“I don’t think it’s appropriate to talk about the other offers,” Stone said following the Harden trade. “I would say what’s super exciting about this deal is it gives us flexibility. In the NBA, picks, especially high picks, are the best currency. Everybody likes them. Everybody values them. That was great organizationally. It gave us flexibility to do different types of deals as they come up this year, next year or whatever.”
High picks certainly offer up more flexibility. But being able to add to your draft war chest for a 35-year-old player on an expiring contract makes sense. A team like the Golden State Warriors, who boast the Klay Thompson injured-player exception, would be an ideal trade partner in that the cash-strapped Rockets wouldn’t have to take back a contract in return.
A potential Houston Rockets trade of Eric Gordon would be more notable. A likely top bench option for a contending team, Gordon is capable of scoring 20-plus on a given night. Those types of veterans don’t come for pennies on the dollar.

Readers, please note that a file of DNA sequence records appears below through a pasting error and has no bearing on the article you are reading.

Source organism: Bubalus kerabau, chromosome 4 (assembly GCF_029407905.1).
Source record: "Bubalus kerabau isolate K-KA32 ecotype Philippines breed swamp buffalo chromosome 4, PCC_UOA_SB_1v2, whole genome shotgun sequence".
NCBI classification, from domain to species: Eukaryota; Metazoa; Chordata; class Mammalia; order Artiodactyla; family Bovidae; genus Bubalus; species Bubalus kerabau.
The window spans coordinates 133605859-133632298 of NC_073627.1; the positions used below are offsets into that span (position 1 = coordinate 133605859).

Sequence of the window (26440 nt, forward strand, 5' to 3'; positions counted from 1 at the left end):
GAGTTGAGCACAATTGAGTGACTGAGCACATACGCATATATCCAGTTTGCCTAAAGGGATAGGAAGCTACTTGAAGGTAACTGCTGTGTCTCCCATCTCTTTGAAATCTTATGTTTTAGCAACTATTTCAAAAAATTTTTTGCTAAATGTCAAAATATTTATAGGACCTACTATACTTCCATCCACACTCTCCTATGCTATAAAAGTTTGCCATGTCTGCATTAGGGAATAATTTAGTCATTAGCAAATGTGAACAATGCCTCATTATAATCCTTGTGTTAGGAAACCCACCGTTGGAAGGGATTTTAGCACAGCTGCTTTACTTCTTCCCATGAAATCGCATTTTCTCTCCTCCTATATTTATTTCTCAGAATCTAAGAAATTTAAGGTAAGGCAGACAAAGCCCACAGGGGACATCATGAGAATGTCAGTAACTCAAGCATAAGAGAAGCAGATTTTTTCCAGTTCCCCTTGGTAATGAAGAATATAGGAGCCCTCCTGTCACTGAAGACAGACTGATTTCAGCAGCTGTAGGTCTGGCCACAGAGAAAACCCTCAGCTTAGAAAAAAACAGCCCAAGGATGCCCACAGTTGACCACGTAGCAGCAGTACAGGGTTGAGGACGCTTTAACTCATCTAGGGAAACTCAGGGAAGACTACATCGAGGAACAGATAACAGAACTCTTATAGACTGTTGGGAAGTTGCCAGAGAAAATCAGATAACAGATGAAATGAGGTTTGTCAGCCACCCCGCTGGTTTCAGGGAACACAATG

Despite this, Gordon comes with a combined cap hit of nearly $38 million over the next two seasons. He’s 32-years-old and seemingly on the downturn. Houston would have to take back a bad contract if the team wants to receive valuable draft pick compensation. Again, it’s something Stone could work out.
Hypothetically, a team like the Dallas Mavericks would make sense in this regard. They have struggled shooting the ball from the perimeter outside of MVP candidate Luka Doncic. Impending free agent Tim Hardaway Jr. has been a main culprit here. If Houston were to take on the contract of Dwight Powell, it could receive a future first-round pick and change in return.
Can the Houston Rockets trade John Wall, Victor Oladipo?
The blockbuster trade of Russell Westbrook to the Washington Wizards provided Houston a first-round pick in exchange. It also forced the team to take on one of the worst contracts in the NBA today.
That’s primarily the fault of former Rockets general manager Daryl Morey, who hastily traded for Westbrook ahead of the 2019-20 season to appease James Harden. Now that Stone inherited this mess, he’s helped build back up the Rockets’ draft war chest.